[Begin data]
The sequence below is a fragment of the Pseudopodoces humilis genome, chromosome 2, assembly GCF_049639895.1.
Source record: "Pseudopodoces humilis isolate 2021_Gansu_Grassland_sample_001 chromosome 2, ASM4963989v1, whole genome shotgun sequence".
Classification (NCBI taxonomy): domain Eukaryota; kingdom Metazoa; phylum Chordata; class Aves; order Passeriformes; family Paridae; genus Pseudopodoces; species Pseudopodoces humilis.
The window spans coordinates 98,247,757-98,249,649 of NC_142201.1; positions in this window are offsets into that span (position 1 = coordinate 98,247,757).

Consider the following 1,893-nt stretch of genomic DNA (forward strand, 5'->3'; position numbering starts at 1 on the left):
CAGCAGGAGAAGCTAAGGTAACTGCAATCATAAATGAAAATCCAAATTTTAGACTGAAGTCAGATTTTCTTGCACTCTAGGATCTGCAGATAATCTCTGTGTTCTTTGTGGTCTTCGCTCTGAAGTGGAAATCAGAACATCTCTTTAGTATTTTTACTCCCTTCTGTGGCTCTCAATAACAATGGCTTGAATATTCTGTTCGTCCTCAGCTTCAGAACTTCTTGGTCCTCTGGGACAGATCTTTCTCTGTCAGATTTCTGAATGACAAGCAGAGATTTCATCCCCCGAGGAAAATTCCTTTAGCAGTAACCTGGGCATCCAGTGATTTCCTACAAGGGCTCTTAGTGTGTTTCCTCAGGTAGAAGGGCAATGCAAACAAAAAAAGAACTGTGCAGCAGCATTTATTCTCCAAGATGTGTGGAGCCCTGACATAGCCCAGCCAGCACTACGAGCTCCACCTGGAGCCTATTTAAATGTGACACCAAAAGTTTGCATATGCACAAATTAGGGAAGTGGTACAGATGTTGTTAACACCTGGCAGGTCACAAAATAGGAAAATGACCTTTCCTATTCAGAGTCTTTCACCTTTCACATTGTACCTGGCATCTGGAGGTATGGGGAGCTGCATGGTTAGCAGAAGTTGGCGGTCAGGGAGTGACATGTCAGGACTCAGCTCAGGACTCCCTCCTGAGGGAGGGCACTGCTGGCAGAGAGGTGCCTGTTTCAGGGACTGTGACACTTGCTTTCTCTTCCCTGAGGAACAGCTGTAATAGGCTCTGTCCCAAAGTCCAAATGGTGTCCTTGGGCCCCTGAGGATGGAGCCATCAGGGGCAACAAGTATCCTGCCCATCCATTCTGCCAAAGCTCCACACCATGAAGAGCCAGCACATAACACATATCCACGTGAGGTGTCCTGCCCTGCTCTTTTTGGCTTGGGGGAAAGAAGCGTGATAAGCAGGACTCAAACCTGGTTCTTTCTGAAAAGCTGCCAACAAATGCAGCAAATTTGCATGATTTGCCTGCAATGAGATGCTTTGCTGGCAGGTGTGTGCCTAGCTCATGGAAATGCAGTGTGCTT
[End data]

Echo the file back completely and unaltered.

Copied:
The sequence below is a fragment of the Pseudopodoces humilis genome, chromosome 2, assembly GCF_049639895.1.
Source record: "Pseudopodoces humilis isolate 2021_Gansu_Grassland_sample_001 chromosome 2, ASM4963989v1, whole genome shotgun sequence".
Classification (NCBI taxonomy): domain Eukaryota; kingdom Metazoa; phylum Chordata; class Aves; order Passeriformes; family Paridae; genus Pseudopodoces; species Pseudopodoces humilis.
The window spans coordinates 98,247,757-98,249,649 of NC_142201.1; positions in this window are offsets into that span (position 1 = coordinate 98,247,757).

Consider the following 1,893-nt stretch of genomic DNA (forward strand, 5'->3'; position numbering starts at 1 on the left):
CAGCAGGAGAAGCTAAGGTAACTGCAATCATAAATGAAAATCCAAATTTTAGACTGAAGTCAGATTTTCTTGCACTCTAGGATCTGCAGATAATCTCTGTGTTCTTTGTGGTCTTCGCTCTGAAGTGGAAATCAGAACATCTCTTTAGTATTTTTACTCCCTTCTGTGGCTCTCAATAACAATGGCTTGAATATTCTGTTCGTCCTCAGCTTCAGAACTTCTTGGTCCTCTGGGACAGATCTTTCTCTGTCAGATTTCTGAATGACAAGCAGAGATTTCATCCCCCGAGGAAAATTCCTTTAGCAGTAACCTGGGCATCCAGTGATTTCCTACAAGGGCTCTTAGTGTGTTTCCTCAGGTAGAAGGGCAATGCAAACAAAAAAAGAACTGTGCAGCAGCATTTATTCTCCAAGATGTGTGGAGCCCTGACATAGCCCAGCCAGCACTACGAGCTCCACCTGGAGCCTATTTAAATGTGACACCAAAAGTTTGCATATGCACAAATTAGGGAAGTGGTACAGATGTTGTTAACACCTGGCAGGTCACAAAATAGGAAAATGACCTTTCCTATTCAGAGTCTTTCACCTTTCACATTGTACCTGGCATCTGGAGGTATGGGGAGCTGCATGGTTAGCAGAAGTTGGCGGTCAGGGAGTGACATGTCAGGACTCAGCTCAGGACTCCCTCCTGAGGGAGGGCACTGCTGGCAGAGAGGTGCCTGTTTCAGGGACTGTGACACTTGCTTTCTCTTCCCTGAGGAACAGCTGTAATAGGCTCTGTCCCAAAGTCCAAATGGTGTCCTTGGGCCCCTGAGGATGGAGCCATCAGGGGCAACAAGTATCCTGCCCATCCATTCTGCCAAAGCTCCACACCATGAAGAGCCAGCACATAACACATATCCACGTGAGGTGTCCTGCCCTGCTCTTTTTGGCTTGGGGGAAAGAAGCGTGATAAGCAGGACTCAAACCTGGTTCTTTCTGAAAAGCTGCCAACAAATGCAGCAAATTTGCATGATTTGCCTGCAATGAGATGCTTTGCTGGCAGGTGTGTGCCTAGCTCATGGAAATGCAGTGTGCTT